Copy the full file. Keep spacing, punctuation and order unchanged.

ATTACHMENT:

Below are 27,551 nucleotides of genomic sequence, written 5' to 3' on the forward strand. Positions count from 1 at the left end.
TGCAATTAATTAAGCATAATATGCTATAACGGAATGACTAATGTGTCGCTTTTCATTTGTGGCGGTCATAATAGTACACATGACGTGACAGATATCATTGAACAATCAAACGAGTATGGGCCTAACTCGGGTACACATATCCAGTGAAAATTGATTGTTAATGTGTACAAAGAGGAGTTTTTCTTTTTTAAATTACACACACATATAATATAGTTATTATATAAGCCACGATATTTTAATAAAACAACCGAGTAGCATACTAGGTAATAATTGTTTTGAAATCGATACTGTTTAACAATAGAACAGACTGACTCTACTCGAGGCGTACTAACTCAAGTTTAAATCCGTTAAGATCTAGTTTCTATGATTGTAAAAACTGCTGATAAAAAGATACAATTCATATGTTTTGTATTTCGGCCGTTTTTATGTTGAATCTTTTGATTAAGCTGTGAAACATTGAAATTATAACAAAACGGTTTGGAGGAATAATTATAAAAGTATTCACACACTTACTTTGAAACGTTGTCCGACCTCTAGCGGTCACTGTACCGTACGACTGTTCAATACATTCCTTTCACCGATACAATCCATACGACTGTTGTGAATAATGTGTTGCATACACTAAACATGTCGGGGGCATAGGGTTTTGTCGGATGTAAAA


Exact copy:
Below are 27,551 nucleotides of genomic sequence, written 5' to 3' on the forward strand. Positions count from 1 at the left end.
TGCAATTAATTAAGCATAATATGCTATAACGGAATGACTAATGTGTCGCTTTTCATTTGTGGCGGTCATAATAGTACACATGACGTGACAGATATCATTGAACAATCAAACGAGTATGGGCCTAACTCGGGTACACATATCCAGTGAAAATTGATTGTTAATGTGTACAAAGAGGAGTTTTTCTTTTTTAAATTACACACACATATAATATAGTTATTATATAAGCCACGATATTTTAATAAAACAACCGAGTAGCATACTAGGTAATAATTGTTTTGAAATCGATACTGTTTAACAATAGAACAGACTGACTCTACTCGAGGCGTACTAACTCAAGTTTAAATCCGTTAAGATCTAGTTTCTATGATTGTAAAAACTGCTGATAAAAAGATACAATTCATATGTTTTGTATTTCGGCCGTTTTTATGTTGAATCTTTTGATTAAGCTGTGAAACATTGAAATTATAACAAAACGGTTTGGAGGAATAATTATAAAAGTATTCACACACTTACTTTGAAACGTTGTCCGACCTCTAGCGGTCACTGTACCGTACGACTGTTCAATACATTCCTTTCACCGATACAATCCATACGACTGTTGTGAATAATGTGTTGCATACACTAAACATGTCGGGGGCATAGGGTTTTGTCGGATGTAAAA